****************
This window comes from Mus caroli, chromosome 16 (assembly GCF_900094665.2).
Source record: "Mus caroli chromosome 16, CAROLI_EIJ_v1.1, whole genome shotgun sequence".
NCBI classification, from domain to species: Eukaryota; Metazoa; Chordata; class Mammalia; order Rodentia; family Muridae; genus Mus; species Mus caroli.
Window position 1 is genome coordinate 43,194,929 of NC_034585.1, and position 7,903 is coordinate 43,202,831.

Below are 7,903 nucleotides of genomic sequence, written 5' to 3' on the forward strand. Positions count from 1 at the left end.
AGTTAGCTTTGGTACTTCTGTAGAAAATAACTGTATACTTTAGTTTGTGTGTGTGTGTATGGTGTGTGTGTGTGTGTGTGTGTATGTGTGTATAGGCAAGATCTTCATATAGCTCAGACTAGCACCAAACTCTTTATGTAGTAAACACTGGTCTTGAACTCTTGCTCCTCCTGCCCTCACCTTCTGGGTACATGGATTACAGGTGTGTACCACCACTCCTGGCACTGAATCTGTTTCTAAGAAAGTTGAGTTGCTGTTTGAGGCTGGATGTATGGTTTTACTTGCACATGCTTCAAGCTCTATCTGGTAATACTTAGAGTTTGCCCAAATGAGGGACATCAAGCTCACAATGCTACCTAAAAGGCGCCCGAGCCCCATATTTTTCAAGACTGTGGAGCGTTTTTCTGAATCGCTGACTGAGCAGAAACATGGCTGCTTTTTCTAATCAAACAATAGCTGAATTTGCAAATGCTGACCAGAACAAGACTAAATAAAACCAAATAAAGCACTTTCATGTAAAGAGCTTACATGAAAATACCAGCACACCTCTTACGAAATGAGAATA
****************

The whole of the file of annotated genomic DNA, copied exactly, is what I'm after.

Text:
This window comes from Mus caroli, chromosome 16 (assembly GCF_900094665.2).
Source record: "Mus caroli chromosome 16, CAROLI_EIJ_v1.1, whole genome shotgun sequence".
NCBI classification, from domain to species: Eukaryota; Metazoa; Chordata; class Mammalia; order Rodentia; family Muridae; genus Mus; species Mus caroli.
Window position 1 is genome coordinate 43,194,929 of NC_034585.1, and position 7,903 is coordinate 43,202,831.

Below are 7,903 nucleotides of genomic sequence, written 5' to 3' on the forward strand. Positions count from 1 at the left end.
AGTTAGCTTTGGTACTTCTGTAGAAAATAACTGTATACTTTAGTTTGTGTGTGTGTGTATGGTGTGTGTGTGTGTGTGTGTGTATGTGTGTATAGGCAAGATCTTCATATAGCTCAGACTAGCACCAAACTCTTTATGTAGTAAACACTGGTCTTGAACTCTTGCTCCTCCTGCCCTCACCTTCTGGGTACATGGATTACAGGTGTGTACCACCACTCCTGGCACTGAATCTGTTTCTAAGAAAGTTGAGTTGCTGTTTGAGGCTGGATGTATGGTTTTACTTGCACATGCTTCAAGCTCTATCTGGTAATACTTAGAGTTTGCCCAAATGAGGGACATCAAGCTCACAATGCTACCTAAAAGGCGCCCGAGCCCCATATTTTTCAAGACTGTGGAGCGTTTTTCTGAATCGCTGACTGAGCAGAAACATGGCTGCTTTTTCTAATCAAACAATAGCTGAATTTGCAAATGCTGACCAGAACAAGACTAAATAAAACCAAATAAAGCACTTTCATGTAAAGAGCTTACATGAAAATACCAGCACACCTCTTACGAAATGAGAATA